We’re back to some draft talk! With the 2020 season being as odd as it was, it’s harder than ever to evaluate where some of these players will go in April, but here are the names I like to round out Day 2. Day 3 will be next, followed by a massive board right before the draft. Like with the second round, I’ll break guys into positional groups using TDN’s predictive board. Keep in mind, I’ll be considering need and fit with these big boards, plus some additional players I just really like in this draft. If you missed any previous editions, you can find those here:

Fourth pick

9-15

16-24

25-32

Second Round

Skill Players:

1. TE Brevin Jordan, Miami

2. RB Kenneth Gainwell, Memphis

3. RB Trey Sermon, Ohio State

4. TE Hunter Long, Boston College

5. WR Elijah Moore, Ole Miss

6. WR Nico Collins, Michigan

7. WR Rondale Moore, Purdue

Running back is a way bigger need than tight end at the moment, as Hayden Hurst still has a fifth-year option that can be exercised. However, it would be near impossible to pass up on Brevin Jordan in the third round. He’s Kyle Pitts-lite — a freak athlete with unique RAC ability. Also, he’s an excellent blocker.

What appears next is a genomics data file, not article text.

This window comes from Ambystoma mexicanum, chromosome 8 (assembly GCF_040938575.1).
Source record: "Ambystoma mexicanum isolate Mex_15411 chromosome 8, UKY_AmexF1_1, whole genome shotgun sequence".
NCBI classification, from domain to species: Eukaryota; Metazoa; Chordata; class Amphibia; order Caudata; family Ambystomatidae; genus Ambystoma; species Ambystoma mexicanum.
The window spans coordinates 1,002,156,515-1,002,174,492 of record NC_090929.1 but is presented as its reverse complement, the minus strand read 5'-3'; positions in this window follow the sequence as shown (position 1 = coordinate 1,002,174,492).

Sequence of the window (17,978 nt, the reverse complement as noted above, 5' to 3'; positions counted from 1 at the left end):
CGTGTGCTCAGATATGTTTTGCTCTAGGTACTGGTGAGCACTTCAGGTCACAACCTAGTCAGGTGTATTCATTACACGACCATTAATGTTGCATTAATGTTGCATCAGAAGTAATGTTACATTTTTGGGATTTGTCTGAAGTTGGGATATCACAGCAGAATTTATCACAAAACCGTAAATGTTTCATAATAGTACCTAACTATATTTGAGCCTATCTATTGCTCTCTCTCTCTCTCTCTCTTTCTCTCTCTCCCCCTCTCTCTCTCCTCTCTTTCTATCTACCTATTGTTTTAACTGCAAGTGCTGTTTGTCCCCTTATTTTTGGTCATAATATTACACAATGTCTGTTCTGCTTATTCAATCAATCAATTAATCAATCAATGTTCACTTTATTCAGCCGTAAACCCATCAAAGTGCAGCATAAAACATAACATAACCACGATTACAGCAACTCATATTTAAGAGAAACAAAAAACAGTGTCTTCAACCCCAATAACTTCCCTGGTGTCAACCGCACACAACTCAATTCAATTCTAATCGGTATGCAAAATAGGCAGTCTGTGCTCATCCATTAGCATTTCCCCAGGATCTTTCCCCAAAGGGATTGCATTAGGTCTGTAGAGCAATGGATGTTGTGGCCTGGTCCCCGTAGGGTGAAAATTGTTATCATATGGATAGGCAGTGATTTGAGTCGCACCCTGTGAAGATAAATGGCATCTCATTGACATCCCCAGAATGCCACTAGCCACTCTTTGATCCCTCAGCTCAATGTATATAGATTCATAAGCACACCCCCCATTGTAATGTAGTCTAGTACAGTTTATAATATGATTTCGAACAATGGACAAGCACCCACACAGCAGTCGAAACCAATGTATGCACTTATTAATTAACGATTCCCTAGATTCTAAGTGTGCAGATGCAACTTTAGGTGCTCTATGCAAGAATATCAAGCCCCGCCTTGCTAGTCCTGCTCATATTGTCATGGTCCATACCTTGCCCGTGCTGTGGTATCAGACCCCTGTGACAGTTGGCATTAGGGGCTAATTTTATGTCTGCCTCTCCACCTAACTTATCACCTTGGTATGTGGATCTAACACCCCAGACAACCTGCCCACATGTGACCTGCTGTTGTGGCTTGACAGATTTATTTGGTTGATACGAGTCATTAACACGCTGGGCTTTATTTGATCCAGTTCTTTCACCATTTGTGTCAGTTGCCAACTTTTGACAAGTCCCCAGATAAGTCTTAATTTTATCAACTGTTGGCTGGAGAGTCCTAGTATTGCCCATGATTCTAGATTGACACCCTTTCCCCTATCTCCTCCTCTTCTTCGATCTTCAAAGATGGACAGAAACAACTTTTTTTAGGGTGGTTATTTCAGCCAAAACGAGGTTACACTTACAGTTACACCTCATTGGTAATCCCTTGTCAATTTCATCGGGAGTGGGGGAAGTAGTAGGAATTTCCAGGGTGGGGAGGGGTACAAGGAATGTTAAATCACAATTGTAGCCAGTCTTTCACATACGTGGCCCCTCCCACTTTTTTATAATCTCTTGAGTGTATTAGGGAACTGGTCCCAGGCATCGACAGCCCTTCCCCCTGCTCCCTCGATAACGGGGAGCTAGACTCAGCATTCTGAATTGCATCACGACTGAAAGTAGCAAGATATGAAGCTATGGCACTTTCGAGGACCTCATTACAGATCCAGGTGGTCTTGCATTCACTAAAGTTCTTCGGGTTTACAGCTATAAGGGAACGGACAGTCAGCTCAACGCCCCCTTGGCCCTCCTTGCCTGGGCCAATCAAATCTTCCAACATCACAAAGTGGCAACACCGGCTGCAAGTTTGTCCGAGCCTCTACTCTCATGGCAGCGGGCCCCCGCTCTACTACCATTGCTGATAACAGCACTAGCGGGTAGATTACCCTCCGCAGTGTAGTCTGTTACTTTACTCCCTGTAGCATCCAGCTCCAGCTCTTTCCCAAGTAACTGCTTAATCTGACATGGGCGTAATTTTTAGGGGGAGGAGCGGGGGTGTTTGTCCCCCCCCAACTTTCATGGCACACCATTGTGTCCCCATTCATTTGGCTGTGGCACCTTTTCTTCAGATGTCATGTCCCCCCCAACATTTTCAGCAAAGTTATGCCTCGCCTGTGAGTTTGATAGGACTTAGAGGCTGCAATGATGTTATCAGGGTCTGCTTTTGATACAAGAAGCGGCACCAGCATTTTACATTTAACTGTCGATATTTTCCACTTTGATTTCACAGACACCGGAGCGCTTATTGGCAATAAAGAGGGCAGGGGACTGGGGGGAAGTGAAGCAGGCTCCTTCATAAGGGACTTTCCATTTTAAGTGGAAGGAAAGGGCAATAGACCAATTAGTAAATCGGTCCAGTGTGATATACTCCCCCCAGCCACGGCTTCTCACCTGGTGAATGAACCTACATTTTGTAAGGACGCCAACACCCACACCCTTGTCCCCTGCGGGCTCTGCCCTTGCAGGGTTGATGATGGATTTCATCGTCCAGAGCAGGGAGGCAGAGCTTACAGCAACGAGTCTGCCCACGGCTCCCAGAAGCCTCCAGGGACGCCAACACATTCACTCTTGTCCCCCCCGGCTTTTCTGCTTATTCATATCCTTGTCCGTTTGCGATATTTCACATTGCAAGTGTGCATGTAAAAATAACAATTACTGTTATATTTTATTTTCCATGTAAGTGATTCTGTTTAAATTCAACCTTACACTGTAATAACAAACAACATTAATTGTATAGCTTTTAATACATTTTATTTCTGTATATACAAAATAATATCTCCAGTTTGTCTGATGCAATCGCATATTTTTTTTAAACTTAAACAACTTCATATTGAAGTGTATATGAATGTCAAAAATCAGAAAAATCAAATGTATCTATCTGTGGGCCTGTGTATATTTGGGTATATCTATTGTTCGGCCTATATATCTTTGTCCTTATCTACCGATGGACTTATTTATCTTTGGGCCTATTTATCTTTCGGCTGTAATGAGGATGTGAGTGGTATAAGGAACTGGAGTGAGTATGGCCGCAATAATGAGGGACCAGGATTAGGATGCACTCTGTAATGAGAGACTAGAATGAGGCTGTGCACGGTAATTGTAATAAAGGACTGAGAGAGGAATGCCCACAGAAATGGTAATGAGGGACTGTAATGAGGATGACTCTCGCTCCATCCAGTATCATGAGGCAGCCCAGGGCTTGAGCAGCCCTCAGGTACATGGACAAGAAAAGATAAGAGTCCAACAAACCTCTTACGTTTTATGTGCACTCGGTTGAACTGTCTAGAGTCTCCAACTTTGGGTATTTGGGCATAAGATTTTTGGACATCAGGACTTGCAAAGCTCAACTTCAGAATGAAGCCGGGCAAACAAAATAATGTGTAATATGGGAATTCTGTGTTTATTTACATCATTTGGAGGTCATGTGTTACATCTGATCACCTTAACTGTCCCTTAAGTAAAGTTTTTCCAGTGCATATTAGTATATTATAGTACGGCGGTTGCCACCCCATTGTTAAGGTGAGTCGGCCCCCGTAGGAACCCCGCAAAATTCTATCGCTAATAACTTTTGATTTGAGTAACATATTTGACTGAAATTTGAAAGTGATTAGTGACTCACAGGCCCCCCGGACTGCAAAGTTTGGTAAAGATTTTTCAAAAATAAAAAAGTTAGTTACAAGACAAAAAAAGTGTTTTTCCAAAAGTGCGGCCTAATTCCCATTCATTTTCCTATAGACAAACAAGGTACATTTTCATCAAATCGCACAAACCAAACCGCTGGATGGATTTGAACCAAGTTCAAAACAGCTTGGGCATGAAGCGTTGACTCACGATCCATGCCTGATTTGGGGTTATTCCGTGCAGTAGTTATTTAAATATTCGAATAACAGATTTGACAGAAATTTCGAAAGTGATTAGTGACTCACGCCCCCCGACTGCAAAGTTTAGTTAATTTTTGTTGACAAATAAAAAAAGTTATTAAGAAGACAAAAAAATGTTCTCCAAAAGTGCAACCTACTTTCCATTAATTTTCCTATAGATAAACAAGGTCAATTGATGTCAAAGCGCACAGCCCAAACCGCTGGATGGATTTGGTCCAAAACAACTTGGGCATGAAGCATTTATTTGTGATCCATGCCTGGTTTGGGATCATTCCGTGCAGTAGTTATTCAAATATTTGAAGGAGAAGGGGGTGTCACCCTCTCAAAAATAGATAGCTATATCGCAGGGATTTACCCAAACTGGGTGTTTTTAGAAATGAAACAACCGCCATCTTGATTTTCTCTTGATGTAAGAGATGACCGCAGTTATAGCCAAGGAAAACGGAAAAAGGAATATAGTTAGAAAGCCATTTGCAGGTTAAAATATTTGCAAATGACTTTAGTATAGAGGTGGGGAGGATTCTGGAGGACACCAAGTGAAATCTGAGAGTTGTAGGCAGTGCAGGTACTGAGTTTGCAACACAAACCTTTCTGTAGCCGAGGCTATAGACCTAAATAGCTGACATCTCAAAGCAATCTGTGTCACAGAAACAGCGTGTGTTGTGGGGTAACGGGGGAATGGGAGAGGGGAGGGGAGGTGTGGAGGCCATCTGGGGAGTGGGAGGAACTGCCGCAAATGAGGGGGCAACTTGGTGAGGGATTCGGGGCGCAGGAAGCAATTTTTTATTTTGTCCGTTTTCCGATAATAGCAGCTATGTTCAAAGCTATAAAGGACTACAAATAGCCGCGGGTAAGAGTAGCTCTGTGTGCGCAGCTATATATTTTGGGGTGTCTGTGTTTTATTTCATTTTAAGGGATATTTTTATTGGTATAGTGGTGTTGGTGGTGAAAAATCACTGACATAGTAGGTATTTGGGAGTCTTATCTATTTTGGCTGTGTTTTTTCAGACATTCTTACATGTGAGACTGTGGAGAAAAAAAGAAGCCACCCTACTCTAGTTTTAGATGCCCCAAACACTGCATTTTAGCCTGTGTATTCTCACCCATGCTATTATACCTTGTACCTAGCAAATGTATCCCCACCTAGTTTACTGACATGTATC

I wrote about Kenny Gainwell and Trey Sermon here if you want to read my thoughts on them. I raved about Hunter Long at the Senior Bowl, and while he isn’t as athletic as Jordan, he’s rock-solid as a TE2. All three wide receivers land at the bottom simply because of the lack of need, but they’re all supremely talented. I think all three of these guys could go in the second round, but I wouldn’t consider snagging them until the third to stop their fall.

Elijah Moore might serve as a consolation prize to whoever misses out Kadarius Toney; he is electric with the ball in his hands. Nico Collins profiles best as a massive, athletic X receiver — I think he’ll be a steal. Rondale Moore’s pro comp of Travis Benjamin is too perfect; if he can shore his hands up, he will be dangerous.

Offensive Line:

1. IOL Josh Myers, Ohio State

2. OT Spencer Brown, Northern Iowa

3. OT Jackson Carman, Clemson

4. OT James Hudson, Cincinnati

5. IOL Deonte Brown, Alabama